By Mary Cunningham

Sports fans live for upsets like N. C. State knocking off Houston for the 1983 NCAA title, Temple beating Penn State last weekend or the USA winning the 1999 Women’s World Cup.

But what happened yesterday at the U. S. Open in Flushing, N. Y., is an upset of such proportions that is almost hard to fathom:

Serena Williams lost a semifinal match to an unranked 33-year-old player!

All Williams had to do to make tennis history was beat two Italian 30-somethings ranked outside the top 25, two gimme matches against two women she had a combined record of 11-0 against. Do that and Williams would have won all four Grand Slam singles titles this year, something that hadn’t been done since Steffi Graf in 1988. She would have tied Graf at 22 major titles, too, the most in the Open era, which began in 1968.

Williams, hard as it still might be to believe, didn’t do it. In Friday’s U.S. Open semifinals, she suffered the biggest upset of her career—really, one of the biggest in all of sports—and was beaten by 32-year-old Roberta Vinci, 2-6, 6-4, 6-4. Williams, 33, had not lost a match in a Grand Slam tournament since Wimbledon last year, a streak of 33 wins. Williams left the Billie Jean King National Tennis Center within a half hour of her defeat.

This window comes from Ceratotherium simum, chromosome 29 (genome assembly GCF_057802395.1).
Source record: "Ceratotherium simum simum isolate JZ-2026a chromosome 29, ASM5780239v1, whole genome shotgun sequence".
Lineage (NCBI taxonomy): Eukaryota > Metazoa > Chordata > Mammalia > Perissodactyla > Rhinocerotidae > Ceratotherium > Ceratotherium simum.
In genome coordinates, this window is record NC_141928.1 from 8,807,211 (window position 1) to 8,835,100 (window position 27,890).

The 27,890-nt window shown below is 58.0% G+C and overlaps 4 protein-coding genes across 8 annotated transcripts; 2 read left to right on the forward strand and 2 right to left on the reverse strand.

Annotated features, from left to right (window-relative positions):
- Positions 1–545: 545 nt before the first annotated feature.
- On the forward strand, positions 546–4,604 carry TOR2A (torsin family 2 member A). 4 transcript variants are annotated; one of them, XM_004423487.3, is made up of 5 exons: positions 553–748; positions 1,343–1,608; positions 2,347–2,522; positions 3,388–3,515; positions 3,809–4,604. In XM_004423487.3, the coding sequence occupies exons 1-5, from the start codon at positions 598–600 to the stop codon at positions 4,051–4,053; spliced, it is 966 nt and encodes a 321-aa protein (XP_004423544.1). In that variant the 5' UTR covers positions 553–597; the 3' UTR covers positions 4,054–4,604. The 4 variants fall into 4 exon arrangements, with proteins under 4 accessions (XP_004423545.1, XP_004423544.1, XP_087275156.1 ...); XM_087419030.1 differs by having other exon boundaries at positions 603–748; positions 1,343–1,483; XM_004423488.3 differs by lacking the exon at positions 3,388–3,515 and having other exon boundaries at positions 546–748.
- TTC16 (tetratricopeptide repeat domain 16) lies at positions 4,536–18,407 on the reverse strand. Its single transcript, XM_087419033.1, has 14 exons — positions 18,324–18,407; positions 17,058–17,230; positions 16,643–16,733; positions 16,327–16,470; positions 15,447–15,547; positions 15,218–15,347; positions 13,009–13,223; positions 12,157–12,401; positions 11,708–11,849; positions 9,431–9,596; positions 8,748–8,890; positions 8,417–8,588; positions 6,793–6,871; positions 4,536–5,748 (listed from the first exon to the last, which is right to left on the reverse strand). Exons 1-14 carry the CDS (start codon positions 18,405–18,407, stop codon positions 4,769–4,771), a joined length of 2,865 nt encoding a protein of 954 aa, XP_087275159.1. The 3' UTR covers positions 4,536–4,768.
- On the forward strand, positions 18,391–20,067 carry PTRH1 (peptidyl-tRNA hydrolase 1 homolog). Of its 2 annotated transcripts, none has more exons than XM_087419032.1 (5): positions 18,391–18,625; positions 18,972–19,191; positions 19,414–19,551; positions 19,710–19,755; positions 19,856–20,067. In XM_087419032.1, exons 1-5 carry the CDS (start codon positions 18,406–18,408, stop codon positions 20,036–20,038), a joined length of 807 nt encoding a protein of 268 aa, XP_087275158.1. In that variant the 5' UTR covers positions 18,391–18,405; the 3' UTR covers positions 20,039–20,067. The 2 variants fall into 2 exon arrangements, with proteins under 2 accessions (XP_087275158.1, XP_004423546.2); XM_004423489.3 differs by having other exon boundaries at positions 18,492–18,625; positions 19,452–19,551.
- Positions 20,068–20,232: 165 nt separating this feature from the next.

“I don’t want to talk about how disappointing it is for me,” Williams said. “If you have any other questions, I’m open for that.”
There was really just one question: Why? Williams looked healthy. She said she didn’t play terribly. Vinci thought Williams was nervous—“I think a lot,” she said—but Williams wouldn’t go there, wouldn’t say that history had proven too heavy a burden.

“I never felt that pressure to win here, I said that from the beginning,” Williams said. “I think she played literally out of her mind.”

Vinci, ranked 43rd in the world, had never played a Grand Slam semifinal before and had been 0-4 against Williams. She had a 13-42 record against Top 10 opponents in her career. Sure, Vinci is a steady hitter, fast and competent with a pretty one-handed backhand and sturdy volleys. It’s true. It’s also like saying she was a tricycle in a race against a Harley-Davidson.

“If yesterday you told me, ‘OK, tomorrow you can win against Serena, I say, ‘Come on,’” Vinci said.

When the women’s semifinals were postponed to Friday because of rain on Thursday, Vinci said she rang her travel agency and changed her flight home from Friday to Saturday evening, the day of the women’s final. Her logic: “OK, I lost today against Serena and tomorrow I will go home,” she said.
Williams’s coach, Patrick Mouratoglou, said he knew Williams would have a tough match from the moment he saw her this morning. She was slow in practice, not herself. He said there was no reason, just life—the same kind of sluggish day that any person knows.

“It was a bad day clearly,” he said.